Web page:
The RN in power? “If we remove filiation, I will lose custody of my son,” fears Eloïne, a lesbian

The RN in power? “If we remove filiation, I will lose custody of my son,” fears Eloïne, a lesbian
The RN in power? “If we remove filiation, I will lose custody of my son,” fears Eloïne, a lesbian
  • On Sunday evening, if it continues its momentum from the first round of the legislative elections, the National Rally will take the keys to power and send Jordan Bardella to Matignon. This would open a new and worrying page in our contemporary history. What would this France governed by the RN look like? To find out, we give the floor to the people who make it, this France. To women, men, young people and the not so young for whom this possible political turning point could also mark a turning point in their lives.

“Of course, we’re scared,” confides Eloïne Fouilloux. She is the mother of a 16-year-old daughter and a son who will soon be 12, born through medically assisted procreation (MAP). The professor and her ex-partner each carried a child, which they adopted respectively before the 2013 law opened adoption to same-sex couples. Divorced for three years, Eloïne Fouilloux fears losing custody of the child she did not carry if the RN comes to power, she explains, emotion contained in her voice.

She gives the example of Italy, where the government of Giorgia Meloni attacked same-sex families in early 2023, a year after winning the elections. It ordered mayors to stop registering the birth certificates of children born to surrogate mothers through surrogacy (GPA). Prosecutors took the opportunity to ask to erase the name of the non-biological mother from the birth certificates of children born through medically assisted procreation, going back to 2017. Questions on which the Italian justice system remains divided.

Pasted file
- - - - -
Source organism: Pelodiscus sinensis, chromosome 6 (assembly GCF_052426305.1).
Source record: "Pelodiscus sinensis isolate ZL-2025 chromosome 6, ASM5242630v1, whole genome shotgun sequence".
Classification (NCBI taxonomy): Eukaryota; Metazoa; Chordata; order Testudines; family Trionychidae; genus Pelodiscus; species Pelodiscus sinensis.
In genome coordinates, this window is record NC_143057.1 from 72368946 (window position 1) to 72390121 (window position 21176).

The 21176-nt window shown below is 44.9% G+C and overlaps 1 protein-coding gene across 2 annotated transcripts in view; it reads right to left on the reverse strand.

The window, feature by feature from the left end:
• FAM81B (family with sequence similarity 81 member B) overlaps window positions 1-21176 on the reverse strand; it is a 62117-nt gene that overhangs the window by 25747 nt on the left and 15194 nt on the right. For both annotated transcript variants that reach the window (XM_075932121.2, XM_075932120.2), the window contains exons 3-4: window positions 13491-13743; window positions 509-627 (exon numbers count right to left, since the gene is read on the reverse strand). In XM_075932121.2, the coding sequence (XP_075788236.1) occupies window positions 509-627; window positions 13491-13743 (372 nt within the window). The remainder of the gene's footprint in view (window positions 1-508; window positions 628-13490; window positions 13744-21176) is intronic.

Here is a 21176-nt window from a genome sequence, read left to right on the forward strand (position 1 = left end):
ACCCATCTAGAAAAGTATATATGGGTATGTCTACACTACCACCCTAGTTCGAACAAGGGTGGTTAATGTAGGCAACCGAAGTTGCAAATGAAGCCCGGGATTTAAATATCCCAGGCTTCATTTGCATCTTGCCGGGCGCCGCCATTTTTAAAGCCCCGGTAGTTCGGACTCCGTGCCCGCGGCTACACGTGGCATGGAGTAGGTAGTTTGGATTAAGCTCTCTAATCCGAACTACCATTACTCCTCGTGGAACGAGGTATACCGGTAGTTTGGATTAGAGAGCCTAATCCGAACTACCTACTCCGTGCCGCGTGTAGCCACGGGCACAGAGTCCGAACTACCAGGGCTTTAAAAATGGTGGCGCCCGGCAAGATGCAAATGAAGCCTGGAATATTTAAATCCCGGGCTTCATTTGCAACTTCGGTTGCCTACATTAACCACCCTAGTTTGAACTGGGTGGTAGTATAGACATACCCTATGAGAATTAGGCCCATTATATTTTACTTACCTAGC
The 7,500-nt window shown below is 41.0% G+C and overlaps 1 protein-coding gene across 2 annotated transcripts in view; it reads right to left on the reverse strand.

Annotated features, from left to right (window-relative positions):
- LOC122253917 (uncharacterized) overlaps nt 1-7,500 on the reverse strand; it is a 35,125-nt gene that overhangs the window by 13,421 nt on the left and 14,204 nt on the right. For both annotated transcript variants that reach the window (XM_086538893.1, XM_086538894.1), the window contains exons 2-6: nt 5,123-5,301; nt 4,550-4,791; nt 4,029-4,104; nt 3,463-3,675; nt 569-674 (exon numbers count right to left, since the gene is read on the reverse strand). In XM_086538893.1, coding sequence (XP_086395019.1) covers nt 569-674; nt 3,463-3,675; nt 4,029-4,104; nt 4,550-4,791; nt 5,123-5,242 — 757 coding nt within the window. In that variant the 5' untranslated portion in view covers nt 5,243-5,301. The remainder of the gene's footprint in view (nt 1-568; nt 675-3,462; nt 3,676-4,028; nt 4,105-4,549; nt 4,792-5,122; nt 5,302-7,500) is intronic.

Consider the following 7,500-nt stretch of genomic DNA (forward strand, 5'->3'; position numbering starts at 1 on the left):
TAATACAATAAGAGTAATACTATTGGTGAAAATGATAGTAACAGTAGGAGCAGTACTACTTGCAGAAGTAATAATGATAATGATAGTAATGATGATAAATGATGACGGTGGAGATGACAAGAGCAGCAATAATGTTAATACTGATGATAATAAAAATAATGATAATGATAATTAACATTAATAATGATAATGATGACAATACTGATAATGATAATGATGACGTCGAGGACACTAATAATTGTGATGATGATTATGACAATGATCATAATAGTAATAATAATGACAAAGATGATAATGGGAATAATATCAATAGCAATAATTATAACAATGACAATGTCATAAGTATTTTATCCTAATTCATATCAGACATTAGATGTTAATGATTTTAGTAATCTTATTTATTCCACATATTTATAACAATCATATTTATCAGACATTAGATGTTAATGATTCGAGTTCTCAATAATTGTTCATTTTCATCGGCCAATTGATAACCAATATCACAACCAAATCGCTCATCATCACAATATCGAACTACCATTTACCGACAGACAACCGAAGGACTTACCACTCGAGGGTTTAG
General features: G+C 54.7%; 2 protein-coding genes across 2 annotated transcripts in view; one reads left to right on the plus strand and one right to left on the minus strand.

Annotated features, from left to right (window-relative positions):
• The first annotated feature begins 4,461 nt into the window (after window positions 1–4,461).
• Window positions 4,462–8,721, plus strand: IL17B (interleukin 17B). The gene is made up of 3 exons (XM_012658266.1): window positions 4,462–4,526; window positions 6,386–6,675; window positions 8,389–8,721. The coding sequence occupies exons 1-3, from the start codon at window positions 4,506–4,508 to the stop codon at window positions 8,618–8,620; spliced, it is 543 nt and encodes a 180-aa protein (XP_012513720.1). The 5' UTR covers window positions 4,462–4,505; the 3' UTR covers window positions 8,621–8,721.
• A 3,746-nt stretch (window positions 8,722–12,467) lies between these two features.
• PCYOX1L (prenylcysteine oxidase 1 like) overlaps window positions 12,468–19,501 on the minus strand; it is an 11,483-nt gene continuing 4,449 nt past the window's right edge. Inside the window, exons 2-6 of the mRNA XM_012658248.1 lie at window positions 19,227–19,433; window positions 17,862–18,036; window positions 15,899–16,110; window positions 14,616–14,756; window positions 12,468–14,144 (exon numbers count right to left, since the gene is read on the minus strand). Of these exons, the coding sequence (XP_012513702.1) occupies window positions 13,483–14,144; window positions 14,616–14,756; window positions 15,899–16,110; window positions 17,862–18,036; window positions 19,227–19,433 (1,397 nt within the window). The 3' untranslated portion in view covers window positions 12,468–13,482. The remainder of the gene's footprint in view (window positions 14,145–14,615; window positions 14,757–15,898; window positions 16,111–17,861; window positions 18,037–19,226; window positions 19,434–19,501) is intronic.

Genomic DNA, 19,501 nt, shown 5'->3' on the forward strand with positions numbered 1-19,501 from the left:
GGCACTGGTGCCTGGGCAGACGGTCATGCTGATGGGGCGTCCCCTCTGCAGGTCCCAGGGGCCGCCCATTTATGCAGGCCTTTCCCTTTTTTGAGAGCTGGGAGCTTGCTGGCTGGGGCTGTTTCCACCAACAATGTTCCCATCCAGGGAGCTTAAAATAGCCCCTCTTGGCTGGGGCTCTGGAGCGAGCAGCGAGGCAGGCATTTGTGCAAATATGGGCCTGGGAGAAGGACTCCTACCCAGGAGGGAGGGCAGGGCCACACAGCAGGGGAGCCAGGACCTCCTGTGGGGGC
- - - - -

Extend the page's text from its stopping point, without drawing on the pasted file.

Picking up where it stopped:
“I would become a third party in his life again”

“Losing filiation is not a fear that comes out of nowhere,” assures Eloïne Fouilloux. “This risk exists.” Denouncing the symbolic significance of being erased from a birth certificate, the professor also lists the concrete consequences in the event of separation or death of the legal mother. “If we remove filiation, I automatically lose custody of my son since he would no longer have a legal link with me,” she emphasizes. “I would become a third party in his life again, I would have fewer rights over my child than his aunts or grandmother.” In the event of an accident, the social parent cannot, for example, pick up his child from the hospital. He also cannot make decisions in the event of health problems or at school.

FN opposed to adoption of homosexual couples

Faced with the fears raised by her party, Marine Le Pen assures that “no French person will lose rights”, but Eloïne Fouilloux does not believe these statements. “Promises only bind those who believe in them,” she believes. The RN has never hidden the fact that it was not particularly in favor of our rights.” In 2012, the then National Front opposed marriage for all and adoption for same-sex couples. It explained at the time, in a press release, that “this serious measure” “denied a biological reality: a child is the fruit of a father and a mother”.

OUR FILE ON THE 2024 LEGISLATIVE ELECTIONS

“A law can be changed”

During these 2024 legislative elections, Eloïne remains marked by the homophobic attack perpetrated on June 9 by activists claiming to be from the RN and the far-right union GUD Paris (now dissolved). When questioned, one of them told investigators: “I can’t wait for three weeks, we’ll be able to beat up as many PDs as we want,” reported ReleaseThis statement, which comes on top of the homophobic remarks made by candidates nominated by the RN, as reported by several media outlets, has rekindled fear in the LGBT+ community of being the target of more violence if the far right comes to power.

In France, the 2013 law protects the filiation of same-sex couples, unlike in Italy where adoption is not authorized from birth. “A law can be changed,” Eloïne Fouilloux looks lucidly. “We know what we have for now, but we also know what we can lose.”

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